In recent years, attempts to transform translation from a mere occupation into a full-fledged profession have been manifold and persistent. Many efforts have been put into establishing training programs at university level, accreditation systems, professional organizations, codified professional and ethical standards, and many resources have been dedicated to creating a distinctive knowledge base and a research community with its own journals, conferences, associations and networks. Despite these efforts, translation has not yet reached full professional status, and the boundaries of the field remain fuzzy.
The point of departure for the session proposed here is that translation constitutes an entity of practice - which may be referred to as “the translation profession” or “the translation occupation” according to individual preferences - that is sufficiently stable to be identified, defined and delimited from other entities of practice. But at the same time we take it that the boundaries of the profession (as we shall call it here) are porous and instable and that the people and artifacts that make up the profession - its agents - are in constant movement between its center and peripheries: some agents may be central at certain points in time, more peripheral at others, and eventually they may disappear from the configuration altogether, while new ones appear on the scene. Traditionally, for example, literary translators were located at the very center of the profession - they used to be the prototypical translators, the professionals that most scholars were interested in studying and those who most immediately came to mind when the word ‘translator’ was mentioned. Today, business translators seem to have come to occupy center stage. They are responsible for the bulk of translation in today’s globalized business world, and though they may still not enjoy the same recognition - and therefore central position in terms of status - as literary translators, focus in the translation literature and in conferences such as this one has shifted from literary to business translation over the last decades. As another example, translation technologies have moved from playing a marginal role to occupying center stage, and in some domains this change has pushed human translators towards the periphery. Also the question of the role of voluntary translation is pertinent. Volunteer translators have been seen as players operating in the periphery of the translation profession but are likely to become increasingly central in the future.
With the proposed session we invite contributors to explore the topology of the translation profession, focusing on its center-periphery relations and the way these relations develop over time and currently seem to be developing. Sub-themes and questions that we invite contributors to consider include, but are not limited to, the following:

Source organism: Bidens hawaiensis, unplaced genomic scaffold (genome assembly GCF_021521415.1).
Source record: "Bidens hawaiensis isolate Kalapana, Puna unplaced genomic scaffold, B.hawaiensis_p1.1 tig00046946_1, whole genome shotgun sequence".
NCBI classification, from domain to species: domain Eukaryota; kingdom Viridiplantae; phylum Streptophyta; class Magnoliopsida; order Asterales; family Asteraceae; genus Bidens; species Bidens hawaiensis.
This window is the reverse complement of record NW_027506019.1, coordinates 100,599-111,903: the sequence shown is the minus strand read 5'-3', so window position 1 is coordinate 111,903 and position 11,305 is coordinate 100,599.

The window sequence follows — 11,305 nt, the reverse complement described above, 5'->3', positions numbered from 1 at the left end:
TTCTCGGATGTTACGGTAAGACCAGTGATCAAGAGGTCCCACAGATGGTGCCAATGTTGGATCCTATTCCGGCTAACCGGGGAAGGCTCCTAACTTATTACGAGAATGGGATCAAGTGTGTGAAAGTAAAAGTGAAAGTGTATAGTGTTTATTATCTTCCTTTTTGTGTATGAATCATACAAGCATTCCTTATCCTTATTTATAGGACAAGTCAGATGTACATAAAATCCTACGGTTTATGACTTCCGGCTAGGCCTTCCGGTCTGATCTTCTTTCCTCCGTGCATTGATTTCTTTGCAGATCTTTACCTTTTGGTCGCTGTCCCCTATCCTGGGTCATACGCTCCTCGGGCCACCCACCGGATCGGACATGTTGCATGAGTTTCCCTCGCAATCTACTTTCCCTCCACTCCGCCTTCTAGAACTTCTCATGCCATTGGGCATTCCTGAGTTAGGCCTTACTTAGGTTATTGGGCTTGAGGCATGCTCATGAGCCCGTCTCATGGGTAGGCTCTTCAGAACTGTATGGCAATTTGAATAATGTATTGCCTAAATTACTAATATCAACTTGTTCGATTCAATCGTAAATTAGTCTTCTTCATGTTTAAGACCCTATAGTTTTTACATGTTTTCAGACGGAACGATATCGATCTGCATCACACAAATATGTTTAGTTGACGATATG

- The location of different translation agents on the profession’s center-periphery continuum: which agents are more central/peripheral: freelance vs. in-house translators, (written) translators vs. interpreters, literary vs. business translators? And what about localizers, pre- and post-editors, revisers, terminologists, information retrievers, documentation/project/translation managers, technical writers, multilingual specialists and similar translation(-related) professionals: where do we place them on the center-periphery continuum, and are they translators at all? How important are these groups in the field of translation today, and what developments are we currently witnessing? Are they becoming more or less numerous, more or less central? Do translators and translator-related professionals call themselves translators or not? Why (not)? What are the developments in translators’ naming conventions and why?
- How solid is the center of the translation profession, and is it becoming more or less solid with time? This question is also linked with the profile of practicing translators and how it is developing: is the profession consolidating as a female, part-time, freelance and transitory occupation or is it developing towards a more gender-balanced, full-time, salaried (in-house), life-long occupation? What is the relationship between untrained practicing translators and trained professionals (who are more numerous, more central?) and how is it developing? Why, and what are the consequences?
- What is the relationship between machines and humans in the field of translation? Are machines becoming more central and humans more peripheral? Will translation technologies eventually substitute human translators altogether in some or even in all areas? Or could it possibly be that translation technology - by taking over all the routine tasks and leaving only the skilled ones for the humans - will eventually empower human translators and put them in a more central position than they are today?
- In recent years, voluntary, pro-bono translation has been spreading, and networks of volunteer translators and interpreters such as \'Babels\' and \'Translation for Progress\' have been formed. What is the role of these presumably peripheral players on the translation scene? Are they threatening the livelihood of professional translators? Are there any signs that voluntary translation is moving from the profession’s periphery towards its center? Why, and what are the consequences for the profession and for professional translators?